Now you’ve reminded them to attend, and likely generated a bit of positive mojo for being “on top of it” as a campaign. Adjust your hard count based on the feedback of these calls. Facebook “I’m attending” doesn’t count in a hard count. Call the people and make sure they verbally commit to attending. Maybes don’t count. Numbers matter, be precise. Once you have this hard count, and you know what the setup of the room is, if you are doing a presentation with attendees seated, take the hard count, subtract 10-20% and setup that many chairs. You can always add more chairs (make sure they are available, but if there are more chairs, people will naturally filter to the back and the ends of aisles, creating a sparse crowd. You want the candidate, press and attendees to feel like the place is packed, whether it is 20 or 2000. If my hard count is 45, I set up 25 to 30 chairs, depending on the room configuration. As you configure the room, remember to allow for a “press box” area, if possible a media riser (a platform typically 6″ to 32″ in height that allows the media to setup a camera on a tripod to see over the crowd, typically the same height as the stage or a bit higher). With a higher riser, you can put people directly in front of the camera shot, causing the room to look more full, with a lower riser, you may want to leave an aisle to allow a clear shot of the candidate and presentation. The media riser should have a “Mult Box” for the media to connect to the microphone audio feed and any other sound feeds (if you are presenting a video or have a call-in speaker for instance) as well as access to power (via extension cords, taped and covered with a mat for safety if possible).
Behind the flags in the photo above you see a curtain obscuring what’s behind the presentation, in this case it is the stage/podium of a union hall. They utilized what is called “pipe and drape” to create a false background behind the candidate, making the event look more formal/official. These are fairly simple in design and can be rented relatively inexpensively and also allow you to hang banners from the pipes, particularly handy in situations where there is no other means to hang a banner in the room. You can also create pvc pipe frames for your banners fairly inexpensively, find someone crafty – this can be particularly handy for walking in parades with banners. With the pipe and drape, you can create an alternate entry method for the candidate or other speakers, potentially allowing a “surprise effect.”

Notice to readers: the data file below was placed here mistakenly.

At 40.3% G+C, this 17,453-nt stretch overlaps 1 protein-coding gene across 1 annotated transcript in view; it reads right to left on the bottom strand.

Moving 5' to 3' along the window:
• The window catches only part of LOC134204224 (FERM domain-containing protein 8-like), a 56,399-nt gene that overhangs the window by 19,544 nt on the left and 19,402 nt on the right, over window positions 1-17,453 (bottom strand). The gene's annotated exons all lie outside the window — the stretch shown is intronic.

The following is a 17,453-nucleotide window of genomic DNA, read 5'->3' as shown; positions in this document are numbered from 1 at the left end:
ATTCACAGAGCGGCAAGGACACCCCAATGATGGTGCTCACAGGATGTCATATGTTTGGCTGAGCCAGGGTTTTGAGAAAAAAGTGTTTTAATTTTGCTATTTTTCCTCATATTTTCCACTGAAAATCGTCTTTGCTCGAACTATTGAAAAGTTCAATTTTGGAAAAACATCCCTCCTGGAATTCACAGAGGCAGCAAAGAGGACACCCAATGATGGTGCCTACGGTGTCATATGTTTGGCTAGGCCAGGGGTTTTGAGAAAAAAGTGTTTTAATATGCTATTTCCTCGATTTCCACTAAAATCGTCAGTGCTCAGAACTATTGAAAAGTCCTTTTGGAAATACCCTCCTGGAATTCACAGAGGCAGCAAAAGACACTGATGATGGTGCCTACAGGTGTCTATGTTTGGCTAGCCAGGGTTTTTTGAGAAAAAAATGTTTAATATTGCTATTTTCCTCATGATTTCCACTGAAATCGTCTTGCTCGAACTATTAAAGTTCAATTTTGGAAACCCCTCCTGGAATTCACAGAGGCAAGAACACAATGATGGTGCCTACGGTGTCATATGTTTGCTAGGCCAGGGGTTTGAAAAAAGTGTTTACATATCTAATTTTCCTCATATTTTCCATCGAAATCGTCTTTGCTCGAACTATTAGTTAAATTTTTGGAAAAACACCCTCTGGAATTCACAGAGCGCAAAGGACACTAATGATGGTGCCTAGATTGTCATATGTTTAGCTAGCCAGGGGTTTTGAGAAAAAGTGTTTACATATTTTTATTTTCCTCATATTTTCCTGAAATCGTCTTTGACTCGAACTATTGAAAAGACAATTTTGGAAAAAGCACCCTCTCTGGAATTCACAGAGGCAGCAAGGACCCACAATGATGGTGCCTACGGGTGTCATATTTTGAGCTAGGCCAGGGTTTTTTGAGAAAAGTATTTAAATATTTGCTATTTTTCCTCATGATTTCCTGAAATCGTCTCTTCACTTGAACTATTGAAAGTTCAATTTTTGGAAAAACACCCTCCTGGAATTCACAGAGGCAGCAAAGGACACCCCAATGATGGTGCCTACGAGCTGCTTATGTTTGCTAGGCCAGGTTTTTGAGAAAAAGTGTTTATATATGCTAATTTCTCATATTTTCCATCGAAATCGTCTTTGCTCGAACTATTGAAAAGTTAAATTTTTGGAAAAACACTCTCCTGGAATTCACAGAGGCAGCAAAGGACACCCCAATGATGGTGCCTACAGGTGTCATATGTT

Candidates/campaigns often shoot for quantity over quality with events, trying to hit 5, 7, 10 events in a day, as was discussed in Conventional Un-Wisdom: Scheduling, in most situations, quality is more important than quantity. The candidate should take the time to speak to as many people in the room, specifically ask for their support (vote, money, and/or time), and thank them for coming out to the event, as is possible. If you over schedule the candidate and rush from one event to the next, you are missing opportunities to activate volunteers, increase output from existing volunteers, and of course positive donor and voter impacts as well. If your campaign feels like speed dating, you are probably doing it wrong.
The candidate should work the room with a local surrogate, someone who knows much of the audience and easily connected with them, and ideally a campaign staffer is also nearby to collect notes, business cards and answer any questions beyond the candidates purview as needed. That staffer can also assist in increasing efficiency by helping to transition the candidate away from one target and on to the next by either taking over the existing conversation or introducing the next person. This requires talent and practice to be executed gracefully and without negative impacts, but in larger rooms a necessity or the candidate will be bogged down by the small handful of people who are already maxed out in support or rejection of the campaign, extra time with the candidate isn’t going to change anything.
Signs identifying the presence of the campaign event should be visible along the path leading to the event as far as a few miles down the road. People who were already soft on attending will absolutely flake if they become unsure they are at or headed to the right place.
The last piece of the basics is flow in and out, with data capture and personal contact. Ideally you want a sign in table just inside or just outside the main entry, if you have a large hallway outside the event room, setting up outside the room will allow you to have some control getting people signed in before they enter. If the event is ticketed, you have further control, as well as additional complexities I won’t get to here. Sign in should be efficient and orderly, and if an extra staffer/volunteer and “work the line” to keep people happy, calm and understanding the process, things will go smoothly.
If you do sign in outside, you can do further data capture inside, with staff/volunteer asking “ID questions” to those that enter, and then re-asking the same questions to those same people post event. “Do you support XYZ Candidate?” Coming in they may be unsure, going out they may be excited and strong supporters…take the time to ask why and of course ask them to volunteer, donate, etc. There is a delicate balance between approaching attendees enough and harassment, courtesy and friendly demeanor go a long way to maintaining balance. Apologize and take the blame, don’t pass it off on your peers, staff or boss.
Capturing sign in only on the way in is not enough, you need to capture feedback/data on the way out too. Was the event good? Did they like what the candidate had to say? Did something said or done upset them? What corrective measures can be taken before their support/vote is lost?
The more you do it, the better you get at it, and you will learn and grow, as with everything else. These are just a few of the basics, there is so much more that can be done, and good event/advance staff are extremely valuable. Anyone can be trained to do the basics, but there is real talent and doing great events top to bottom.